Acetaldehyde photolysis: right to roam


Australian and US chemists have re-shaped our understanding of an important photochemical reaction that defies classical transition state theory and proceeds via multiple barrierless ‘roaming’ pathways.

Traditional teaching has it that chemical reactions proceed from reactants to products via a transition state, and must overcome an energy barrier associated with bond breakage in the reactant species. In recent years, a new class of reaction pathway known as roaming has emerged. Roaming reactions do not follow such a clearly defined pathway, and can be thought of as ‘barrierless’. Although the concept was first observed with CN and O2 in 1993, it was later conclusively demonstrated for hydrogen atoms in the photodissociation of formaldehyde. Developing products do not have sufficient translational energy to fully separate, causing the insipient hydrogen atom to ‘roam’ around the formyl radical (CHO) until an abstraction reaction results in the formation of carbon monoxide and hydrogen gas. Similar behaviour was later observed for methyl groups in the acetaldehyde photodissociation reaction, however, ambiguity about the extent of roaming in this reaction has always remained.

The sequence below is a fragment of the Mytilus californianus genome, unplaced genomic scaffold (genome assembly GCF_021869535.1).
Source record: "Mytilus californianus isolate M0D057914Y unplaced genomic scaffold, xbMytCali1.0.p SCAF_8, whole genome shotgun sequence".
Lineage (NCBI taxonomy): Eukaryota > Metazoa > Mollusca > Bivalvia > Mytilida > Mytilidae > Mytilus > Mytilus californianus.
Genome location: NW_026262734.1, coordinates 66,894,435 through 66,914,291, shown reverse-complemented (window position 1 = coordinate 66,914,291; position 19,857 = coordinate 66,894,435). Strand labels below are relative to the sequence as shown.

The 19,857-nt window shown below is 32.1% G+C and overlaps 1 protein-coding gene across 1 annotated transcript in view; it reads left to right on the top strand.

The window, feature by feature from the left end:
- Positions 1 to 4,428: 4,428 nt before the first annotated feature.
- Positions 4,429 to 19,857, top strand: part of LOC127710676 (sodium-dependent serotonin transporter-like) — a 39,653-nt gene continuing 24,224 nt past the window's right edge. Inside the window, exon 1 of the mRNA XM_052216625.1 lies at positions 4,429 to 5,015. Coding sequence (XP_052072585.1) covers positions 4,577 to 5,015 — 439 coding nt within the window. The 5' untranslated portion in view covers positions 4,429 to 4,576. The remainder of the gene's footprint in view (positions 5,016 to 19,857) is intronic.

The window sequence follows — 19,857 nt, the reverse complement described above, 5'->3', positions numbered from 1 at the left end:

Scott Kable, at the University of New South Wales, Australia, and international collaborators, probed the rotational and translational distributions of acetaldehyde photolysis products methane and carbon monoxide to settle the matter. To their surprise, two roaming pathways were found: methyl radicals (CH3) roaming about the formyl radicals and hydrogen atoms roaming about the acetyl radicals. Remarkably, the group found no evidence for the classical transition state pathway.

But why is this relevant? Acetaldehyde is a principal component of photochemical smog and is produced in the atmosphere when volatile organic species, originally released by plants, degrade. ‘Understanding acetaldehyde photochemistry remains an important topic for atmospheric chemists and its decomposition pathways are of real interest,’ notes Andy Beeby, a photochemistry expert at Durham University, UK.

It is widely believed that the most important reactions in atmospheric systems comprise bond-cleavage reactions which involve roaming channels. ‘The issue for atmospheric and combustion chemists is that there is no tractable theory for roaming reactions, so pressure, wavelength and temperature-dependent rates cannot be calculated,’ Kable tells Chemistry World.

The team are employing a number of experimental and theoretical approaches to further understand the roaming pathways for other atmospherically-relevant molecules to develop the kinetic theory of roaming reactions to the same level as traditional transition state reactions.

References

This article is free to access until 29 October 2014. Download it here:

K L K Lee et al, Chem. Sci., 2014, DOI: 10.1039/c4sc02266a

 


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